women who serve and protect America? Some volunteered; others were drafted. They all learned how to go, and to fight, and to win. Presently, there are 23 million living military veterans in the U.S. Our nation’s service men and women come from all walks of life. They are parents, grandparents, uncles, aunts, brothers, sisters, spouses, nephews, nieces and children. They are friends, neighbors and coworkers, and an extraordinary part of their communities. Twenty percent of our College of Business Administration faculty, for example, are veterans. They have ordinary names like Bob, Mark, Don, George and Steve. Are American citizens becoming timid and apologetic about the “Stars and Stripes?” Hear the words of Mr. Alan Grant, former President of the American Farm Bureau Federation and guest speaker at Harding’s American Studies Institute some years back: “When I was a little boy, very small, my father and I were watching a parade. My father was an immigrant to this country, and there was some marching and flags going by and I looked over at my dad and I said, ‘Daddy, why are you crying?’ And he said to me, ‘You’re too young to fully understand.’ But he also said, ‘Remember that you asked the question, and think about it in later years when you’re older and can think about it — remember that when you are asked the question, ‘Daddy, why are you crying?’ — your flag was going by.’” Although we Americans often have our differences (especially during election seasons), we still join together in times of crises. Judge Felix Frankfurt-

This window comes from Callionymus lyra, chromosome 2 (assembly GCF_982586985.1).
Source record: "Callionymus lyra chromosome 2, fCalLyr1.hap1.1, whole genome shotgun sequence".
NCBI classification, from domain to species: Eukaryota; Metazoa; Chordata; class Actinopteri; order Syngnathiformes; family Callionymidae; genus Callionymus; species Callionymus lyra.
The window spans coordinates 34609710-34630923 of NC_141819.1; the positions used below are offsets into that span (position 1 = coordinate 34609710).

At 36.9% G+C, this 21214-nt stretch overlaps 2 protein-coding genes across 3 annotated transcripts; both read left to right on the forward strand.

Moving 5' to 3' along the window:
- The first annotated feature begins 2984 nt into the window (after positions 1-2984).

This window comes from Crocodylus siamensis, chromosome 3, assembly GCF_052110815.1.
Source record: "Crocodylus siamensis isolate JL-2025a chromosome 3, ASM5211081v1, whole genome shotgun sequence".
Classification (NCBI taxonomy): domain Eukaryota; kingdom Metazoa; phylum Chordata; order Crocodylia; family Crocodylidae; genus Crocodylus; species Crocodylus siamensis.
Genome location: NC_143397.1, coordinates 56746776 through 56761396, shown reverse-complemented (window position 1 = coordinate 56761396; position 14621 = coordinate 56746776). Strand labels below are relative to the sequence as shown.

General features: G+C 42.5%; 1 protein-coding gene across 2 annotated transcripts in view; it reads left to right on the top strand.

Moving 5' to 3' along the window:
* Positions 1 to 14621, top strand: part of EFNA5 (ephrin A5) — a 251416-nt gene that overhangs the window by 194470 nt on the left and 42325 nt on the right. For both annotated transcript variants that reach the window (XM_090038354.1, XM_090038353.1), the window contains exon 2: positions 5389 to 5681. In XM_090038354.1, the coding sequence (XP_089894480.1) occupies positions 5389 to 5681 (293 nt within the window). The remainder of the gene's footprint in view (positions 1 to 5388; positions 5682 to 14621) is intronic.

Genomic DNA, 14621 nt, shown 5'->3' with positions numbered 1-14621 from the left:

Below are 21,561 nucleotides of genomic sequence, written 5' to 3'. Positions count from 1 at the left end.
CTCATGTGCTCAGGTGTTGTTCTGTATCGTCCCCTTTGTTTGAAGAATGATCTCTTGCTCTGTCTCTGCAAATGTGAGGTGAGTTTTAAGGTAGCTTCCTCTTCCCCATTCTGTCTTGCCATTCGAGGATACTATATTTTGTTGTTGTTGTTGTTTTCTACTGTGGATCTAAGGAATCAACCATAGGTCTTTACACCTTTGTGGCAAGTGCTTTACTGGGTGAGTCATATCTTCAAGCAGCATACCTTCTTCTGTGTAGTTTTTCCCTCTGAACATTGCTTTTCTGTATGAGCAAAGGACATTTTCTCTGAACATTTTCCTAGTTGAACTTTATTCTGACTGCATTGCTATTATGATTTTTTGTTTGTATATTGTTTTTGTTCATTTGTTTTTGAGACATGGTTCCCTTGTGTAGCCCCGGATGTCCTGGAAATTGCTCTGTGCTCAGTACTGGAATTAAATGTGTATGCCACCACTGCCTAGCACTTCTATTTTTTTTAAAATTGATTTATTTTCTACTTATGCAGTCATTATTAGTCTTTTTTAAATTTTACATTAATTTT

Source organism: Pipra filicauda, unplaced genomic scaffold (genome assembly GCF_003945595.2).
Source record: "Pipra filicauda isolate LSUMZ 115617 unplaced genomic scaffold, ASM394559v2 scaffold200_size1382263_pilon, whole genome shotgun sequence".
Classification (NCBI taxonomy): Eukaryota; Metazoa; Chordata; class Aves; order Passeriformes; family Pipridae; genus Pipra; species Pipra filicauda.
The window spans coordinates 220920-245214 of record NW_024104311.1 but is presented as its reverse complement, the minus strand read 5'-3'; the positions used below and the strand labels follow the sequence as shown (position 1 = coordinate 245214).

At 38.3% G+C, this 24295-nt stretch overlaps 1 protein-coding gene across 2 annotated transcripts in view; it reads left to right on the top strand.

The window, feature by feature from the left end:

er provided the clarity we need: “Democracy is always a beckoning goal, not a safe harbor. For freedom is an unremitting endeavor, never a final achievement. That is why no office in the land is more important than that of being a citizen.” For all who served, or who now serve, we can’t thank you enough. And veterans, whenever your candle flickers a little (and you long for more R&R in life), dig down in that file of discharge papers, past the DD 214 Discharge Orders (past the faded photos of a slimmer, more fit you), and you will surely find this: “Certificate of Appreciation for Service in the Armed Forces of the United States I extend to you my personal thanks and the sincere appreciation of a grateful nation for your contribution of honorable service to our country. You have helped maintain the security of the nation during a critical time in its history with a devotion to duty and a spirit of sacrifice in keeping with the proud tradition of the military service. I trust that in the coming years you will maintain an active interest in the Armed Forces and the purpose for which you served. My best wishes to you for happiness and success in the future. Signed-Commander in Chief” Is this a great country or what? Would you remember to take time out of this busy Nov. 11 to thank a Veteran? If so, then “Three Cheers for You ... and the Red, White, and Blue!” Dr. Don Diffine is a Professor of Economics and the Director of the Belden Center for Private Enterprise Education at Harding University.